1 Pings/Trackbacks for "Franz Kafka and Health Insurance"
  1. […] As I flipped through my new booklet, encountering phrases like “you must,” “you should,”  “if you miss your deadline,” “restrictions,” and “you can appeal,” I couldn’t help but think again of Franz Kafka’s chilling novel The Trial, to which I’ve referred in the past when discussing our health care system. […]

Join our Newsletter

Get health recommendations, delicious and time-saving recipes, medical news, supplement reviews, birthday discounts, and more!

BIRTHDAY

Health Tips

Dr. Edelberg’s Health Tips contain concise bits of advice, medical news, nutritional supplement and pharmaceutical updates, and stress relief ideas. With every Health Tip, you’ll also receive an easy, delicious, and healthful recipe.

When you sign up to receive Health Tips, you can look forward to Dr. Edelberg’s smart and very current observations arriving in your in-box weekly. They’re packed with helpful information and are often slightly irreverent. One of the most common responses to the tips is “I wish my doctor talked to me like this!”

Quick Connect

Get One Click Access to our

patient-portal

The Knowledge Base

Patient education is an integral part of our practice. Here you will find a comprehensive collection of staff articles, descriptions of therapies and nutritional supplements, information addressing your health concerns, and the latest research on nutritional supplements and alternative therapies.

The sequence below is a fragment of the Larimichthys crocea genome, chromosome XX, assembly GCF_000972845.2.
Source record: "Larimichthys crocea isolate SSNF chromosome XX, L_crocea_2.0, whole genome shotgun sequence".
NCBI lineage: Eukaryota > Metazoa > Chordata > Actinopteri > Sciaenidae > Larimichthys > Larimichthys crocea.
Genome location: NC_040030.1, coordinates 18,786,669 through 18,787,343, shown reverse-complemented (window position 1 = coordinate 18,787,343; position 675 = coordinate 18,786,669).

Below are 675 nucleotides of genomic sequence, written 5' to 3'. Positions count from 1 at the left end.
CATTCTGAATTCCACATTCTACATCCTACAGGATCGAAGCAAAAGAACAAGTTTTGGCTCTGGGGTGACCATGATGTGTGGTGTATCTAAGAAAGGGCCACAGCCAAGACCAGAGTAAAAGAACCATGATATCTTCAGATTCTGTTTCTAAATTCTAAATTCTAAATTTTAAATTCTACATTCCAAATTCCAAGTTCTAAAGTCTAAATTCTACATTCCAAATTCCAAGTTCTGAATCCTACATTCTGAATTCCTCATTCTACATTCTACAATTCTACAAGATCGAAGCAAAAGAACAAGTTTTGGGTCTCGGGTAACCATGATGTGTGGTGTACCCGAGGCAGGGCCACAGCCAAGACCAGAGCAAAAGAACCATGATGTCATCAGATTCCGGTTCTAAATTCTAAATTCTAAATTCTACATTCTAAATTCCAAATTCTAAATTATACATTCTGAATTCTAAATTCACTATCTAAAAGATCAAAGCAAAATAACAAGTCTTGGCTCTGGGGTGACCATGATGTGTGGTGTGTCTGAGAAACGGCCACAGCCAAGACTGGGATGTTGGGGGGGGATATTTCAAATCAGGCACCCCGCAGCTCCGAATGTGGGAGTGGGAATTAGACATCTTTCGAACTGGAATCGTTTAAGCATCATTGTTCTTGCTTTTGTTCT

Join our Newsletter

Get health recommendations, delicious and time-saving recipes, medical news, supplement reviews, birthday discounts, and more!

BIRTHDAY

Upcoming Workshops

*Self Care for Chronic Pain with Yoga Therapy and Healing Touch
Monday May 15th and Monday May 22nd
6pm – 7:30pm
Workshop Fee $75

Are you looking for ways to manage chronic pain that doesn’t involve medication? Consider a gentle exploration in Healing Touch and Yoga Therapy that connects mind, body and spirit for overall health and wellbeing with WholeHealth Chicago’s Healing Touch practitioner Katie Oberlin and Yoga Therapist Renee Zambo.

Enrollment is limited. Register online here or by calling (773) 296-6700 to secure your spot.
Read More>>

 

*May Lyme Academy
Lyme & Lymph; A Source of Pain and Swelling
Tuesday May 16, 5:30-7:00pm

People with Lyme disease may experience pain, swelling and have decreased ability to move toxins out of their body. Karen Meier, Doctor of Physical Therapy, will be presenting information about the lymphatic system, how Lyme affects it, self care and manual techniques for treatment.

Registration:
Registration is open to patients of Dr. Kelley, and pre-registration is required. Please call WholeHealth Chicago at 773-296-6700 or see a Patient Services team member to sign up!